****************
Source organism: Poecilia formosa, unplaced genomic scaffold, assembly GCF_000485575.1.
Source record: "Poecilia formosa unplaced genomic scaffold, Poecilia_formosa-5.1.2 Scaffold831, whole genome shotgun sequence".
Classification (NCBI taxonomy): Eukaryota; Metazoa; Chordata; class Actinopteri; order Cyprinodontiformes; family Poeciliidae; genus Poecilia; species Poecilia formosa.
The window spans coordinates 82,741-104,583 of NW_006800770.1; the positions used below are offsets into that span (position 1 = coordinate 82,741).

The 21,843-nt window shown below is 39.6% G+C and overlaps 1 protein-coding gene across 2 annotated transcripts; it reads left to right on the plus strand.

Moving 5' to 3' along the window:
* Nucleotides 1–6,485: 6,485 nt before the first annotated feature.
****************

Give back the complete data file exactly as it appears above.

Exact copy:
Source organism: Poecilia formosa, unplaced genomic scaffold, assembly GCF_000485575.1.
Source record: "Poecilia formosa unplaced genomic scaffold, Poecilia_formosa-5.1.2 Scaffold831, whole genome shotgun sequence".
Classification (NCBI taxonomy): Eukaryota; Metazoa; Chordata; class Actinopteri; order Cyprinodontiformes; family Poeciliidae; genus Poecilia; species Poecilia formosa.
The window spans coordinates 82,741-104,583 of NW_006800770.1; the positions used below are offsets into that span (position 1 = coordinate 82,741).

The 21,843-nt window shown below is 39.6% G+C and overlaps 1 protein-coding gene across 2 annotated transcripts; it reads left to right on the plus strand.

Moving 5' to 3' along the window:
* Nucleotides 1–6,485: 6,485 nt before the first annotated feature.